Sunday, November 20, 2011

A Trip to Lascaux

Actually, its Lascaux II... the original cave has been closed to the public since 1963.  Over 11 years between 1972 and 1983 an exact replica of two of the main galleries of Lascaux was created a couple hundred metres away from the main cave.  Lascaux is one of the smaller caves containing paintings, but its one of the most spectacular.  Its one of very few caves that has polychromatic art, in fact, one of the figures uses 12 colours.  Again, photos aren't allowed inside Lascaux so I don't have photos of the cave are, but you can experience Lascaux's incredible virtual tour here.

The drive from Rouffignac Cave to Lascaux is beautiful. 

The site is on a wooded slope.  It reminded me of every Provincial campground I've ever visited.
The paintings in the cave are 17,000 years old.

Like all of the sites we visited, the interpreter was fantastic.  he didn't just have a few facts memorized, he was passionate about the site.  He stressed that the paintings at Lascaux were not left by cavemen, but by artists building on 15,000 years of artistic tradition and experience.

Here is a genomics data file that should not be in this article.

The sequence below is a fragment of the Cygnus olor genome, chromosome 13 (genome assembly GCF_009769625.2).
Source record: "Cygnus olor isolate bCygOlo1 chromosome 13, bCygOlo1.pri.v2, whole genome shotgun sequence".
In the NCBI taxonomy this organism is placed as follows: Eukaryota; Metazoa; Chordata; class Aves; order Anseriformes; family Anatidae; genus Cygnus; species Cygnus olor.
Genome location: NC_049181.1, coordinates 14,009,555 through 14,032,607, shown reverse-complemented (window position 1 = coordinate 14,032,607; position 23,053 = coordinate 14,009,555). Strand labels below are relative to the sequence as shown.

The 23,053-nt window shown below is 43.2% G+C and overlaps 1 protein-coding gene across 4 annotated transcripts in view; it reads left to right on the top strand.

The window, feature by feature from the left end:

The entrance to the replica cave.  The million or so visitors to the actual cave between its discovery in 1940 and its closure in 1963 caused severe, although unintentional, environmental damage to the interior of the cave and the paintings.  The replica cave was a very good compromise.  The placement of the painted figures on the contours of the cave walls is a very important part of understanding and appreciating them.  Seeing them on a flat surface doesn't do them justice, they were meant to be experienced in three dimensions.
Coming out into the daylight again.

Most of the animals on my cave art tattoo are from Lascaux.  Here I am standing in front of a sign at the site.
Of course, I realized too late that its actually a sign to the Lascaux toilets.  What chance do I have of understanding Upper Paleolithic art?  I can't even  interpret pictographs from the past decade correctly.  Sigh.
 Photo Credits: 
1, 8, 9: Lori White
2-7: Tim Rast

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